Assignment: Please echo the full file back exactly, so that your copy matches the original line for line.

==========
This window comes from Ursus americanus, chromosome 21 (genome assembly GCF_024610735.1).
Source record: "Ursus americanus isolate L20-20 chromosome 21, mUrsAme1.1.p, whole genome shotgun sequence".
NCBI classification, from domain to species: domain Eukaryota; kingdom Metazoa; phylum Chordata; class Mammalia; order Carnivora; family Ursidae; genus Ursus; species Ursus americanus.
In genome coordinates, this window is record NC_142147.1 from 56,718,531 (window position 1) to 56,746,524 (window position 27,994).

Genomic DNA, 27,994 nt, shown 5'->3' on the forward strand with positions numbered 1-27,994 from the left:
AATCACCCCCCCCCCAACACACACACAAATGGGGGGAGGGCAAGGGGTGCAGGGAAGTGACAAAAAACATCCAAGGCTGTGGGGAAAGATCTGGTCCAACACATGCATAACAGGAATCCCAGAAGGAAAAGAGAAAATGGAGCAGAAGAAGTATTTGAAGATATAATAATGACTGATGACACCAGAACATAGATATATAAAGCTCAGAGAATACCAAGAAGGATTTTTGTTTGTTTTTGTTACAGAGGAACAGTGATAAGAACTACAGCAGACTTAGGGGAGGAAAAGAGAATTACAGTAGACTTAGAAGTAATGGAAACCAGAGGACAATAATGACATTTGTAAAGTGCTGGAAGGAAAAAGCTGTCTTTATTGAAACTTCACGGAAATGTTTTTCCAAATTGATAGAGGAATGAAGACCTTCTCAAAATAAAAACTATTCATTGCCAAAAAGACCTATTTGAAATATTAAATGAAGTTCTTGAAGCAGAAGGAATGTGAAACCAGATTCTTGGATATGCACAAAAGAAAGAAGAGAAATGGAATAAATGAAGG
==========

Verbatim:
This window comes from Ursus americanus, chromosome 21 (genome assembly GCF_024610735.1).
Source record: "Ursus americanus isolate L20-20 chromosome 21, mUrsAme1.1.p, whole genome shotgun sequence".
NCBI classification, from domain to species: domain Eukaryota; kingdom Metazoa; phylum Chordata; class Mammalia; order Carnivora; family Ursidae; genus Ursus; species Ursus americanus.
In genome coordinates, this window is record NC_142147.1 from 56,718,531 (window position 1) to 56,746,524 (window position 27,994).

Genomic DNA, 27,994 nt, shown 5'->3' on the forward strand with positions numbered 1-27,994 from the left:
AATCACCCCCCCCCCAACACACACACAAATGGGGGGAGGGCAAGGGGTGCAGGGAAGTGACAAAAAACATCCAAGGCTGTGGGGAAAGATCTGGTCCAACACATGCATAACAGGAATCCCAGAAGGAAAAGAGAAAATGGAGCAGAAGAAGTATTTGAAGATATAATAATGACTGATGACACCAGAACATAGATATATAAAGCTCAGAGAATACCAAGAAGGATTTTTGTTTGTTTTTGTTACAGAGGAACAGTGATAAGAACTACAGCAGACTTAGGGGAGGAAAAGAGAATTACAGTAGACTTAGAAGTAATGGAAACCAGAGGACAATAATGACATTTGTAAAGTGCTGGAAGGAAAAAGCTGTCTTTATTGAAACTTCACGGAAATGTTTTTCCAAATTGATAGAGGAATGAAGACCTTCTCAAAATAAAAACTATTCATTGCCAAAAAGACCTATTTGAAATATTAAATGAAGTTCTTGAAGCAGAAGGAATGTGAAACCAGATTCTTGGATATGCACAAAAGAAAGAAGAGAAATGGAATAAATGAAGG